Windows 8 Reportedly to Blame for Worst PC Sales Drop in History
It's the same old story of tablets and smartphones continuing to eat away at traditional PC sales. Computer makers have tried to fight back by offering systems with touch panels and ultra-slim profiles, but price and component supply are both hamstringing their efforts. Even worse, it appears Windows 8 is having a negative impact on system sales.
"At this point, unfortunately, it seems clear that the Windows 8 launch not only failed to provide a positive boost to the PC market, but appears to have slowed the market," said Bob O'Donnell, IDC Program Vice President, Clients and Displays. "While some consumers appreciate the new form factors and touch capabilities of Windows 8, the radical changes to the UI, removal of the familiar Start button, and the costs associated with touch have made PCs a less attractive alternative to dedicated tablets and other competitive devices. Microsoft will have to make some very tough decisions moving forward if it wants to help reinvigorate the PC market."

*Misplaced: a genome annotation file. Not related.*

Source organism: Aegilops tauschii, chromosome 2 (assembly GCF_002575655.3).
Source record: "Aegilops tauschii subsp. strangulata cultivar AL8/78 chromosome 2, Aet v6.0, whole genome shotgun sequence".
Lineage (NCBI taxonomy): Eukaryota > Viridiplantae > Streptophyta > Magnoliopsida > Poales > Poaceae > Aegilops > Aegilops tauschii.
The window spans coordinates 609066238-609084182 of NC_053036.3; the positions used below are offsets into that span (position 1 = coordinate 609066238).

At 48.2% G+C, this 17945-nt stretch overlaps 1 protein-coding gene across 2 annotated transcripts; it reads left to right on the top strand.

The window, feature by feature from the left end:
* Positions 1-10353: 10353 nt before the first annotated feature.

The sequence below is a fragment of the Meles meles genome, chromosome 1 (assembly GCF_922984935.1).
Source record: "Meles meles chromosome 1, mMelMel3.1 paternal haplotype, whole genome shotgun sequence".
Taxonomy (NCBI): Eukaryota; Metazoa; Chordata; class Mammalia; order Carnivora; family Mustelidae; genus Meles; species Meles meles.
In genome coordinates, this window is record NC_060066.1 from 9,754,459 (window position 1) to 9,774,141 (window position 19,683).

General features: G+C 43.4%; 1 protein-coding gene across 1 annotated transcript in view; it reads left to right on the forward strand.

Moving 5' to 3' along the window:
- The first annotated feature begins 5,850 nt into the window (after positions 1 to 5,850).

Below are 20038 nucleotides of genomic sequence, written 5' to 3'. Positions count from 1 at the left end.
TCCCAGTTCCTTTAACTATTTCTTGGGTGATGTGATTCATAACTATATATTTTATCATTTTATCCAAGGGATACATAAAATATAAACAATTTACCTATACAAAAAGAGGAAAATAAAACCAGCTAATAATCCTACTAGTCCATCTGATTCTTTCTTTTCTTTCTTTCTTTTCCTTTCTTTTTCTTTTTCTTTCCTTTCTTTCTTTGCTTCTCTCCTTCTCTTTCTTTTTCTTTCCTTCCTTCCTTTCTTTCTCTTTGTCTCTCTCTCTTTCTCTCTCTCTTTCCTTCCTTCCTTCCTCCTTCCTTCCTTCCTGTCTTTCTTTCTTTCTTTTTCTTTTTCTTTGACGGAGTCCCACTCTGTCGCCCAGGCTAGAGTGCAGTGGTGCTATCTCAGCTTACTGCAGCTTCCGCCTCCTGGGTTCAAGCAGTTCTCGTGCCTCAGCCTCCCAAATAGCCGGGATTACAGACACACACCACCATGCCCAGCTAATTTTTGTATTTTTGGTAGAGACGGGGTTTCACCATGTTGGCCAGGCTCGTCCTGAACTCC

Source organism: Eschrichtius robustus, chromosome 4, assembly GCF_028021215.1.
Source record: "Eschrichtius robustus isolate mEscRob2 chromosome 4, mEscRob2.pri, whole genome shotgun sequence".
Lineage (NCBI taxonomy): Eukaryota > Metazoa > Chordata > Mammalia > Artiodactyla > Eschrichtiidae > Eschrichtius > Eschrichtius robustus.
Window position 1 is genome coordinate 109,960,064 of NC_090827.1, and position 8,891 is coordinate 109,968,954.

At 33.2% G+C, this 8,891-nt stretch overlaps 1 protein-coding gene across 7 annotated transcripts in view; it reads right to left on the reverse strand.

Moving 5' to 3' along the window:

As if all that weren't enough, IDC says restructuring and reorganizing efforts by Hewlett-Packard and Dell, two major players in the OEM market, only serve to magnify the slowed demand, while whitebox system builders further exacerbate the issue with their consolidation efforts.
"Although the reduction in shipments was not a surprise, the magnitude of the contraction is both surprising and worrisome," said David Daoud, IDC Research Director, Personal Computing.
The one shining star during these dark times was Lenovo, which outpaced the market with double-digit year-on-year growth, nearly catching up to HP in the process. For now, Lenovo remains the second biggest OEM with a 15.3 percent share of the global PC market, just slightly behind HP, which sits on top with a 15.7 percent share, down percent compared to a year ago.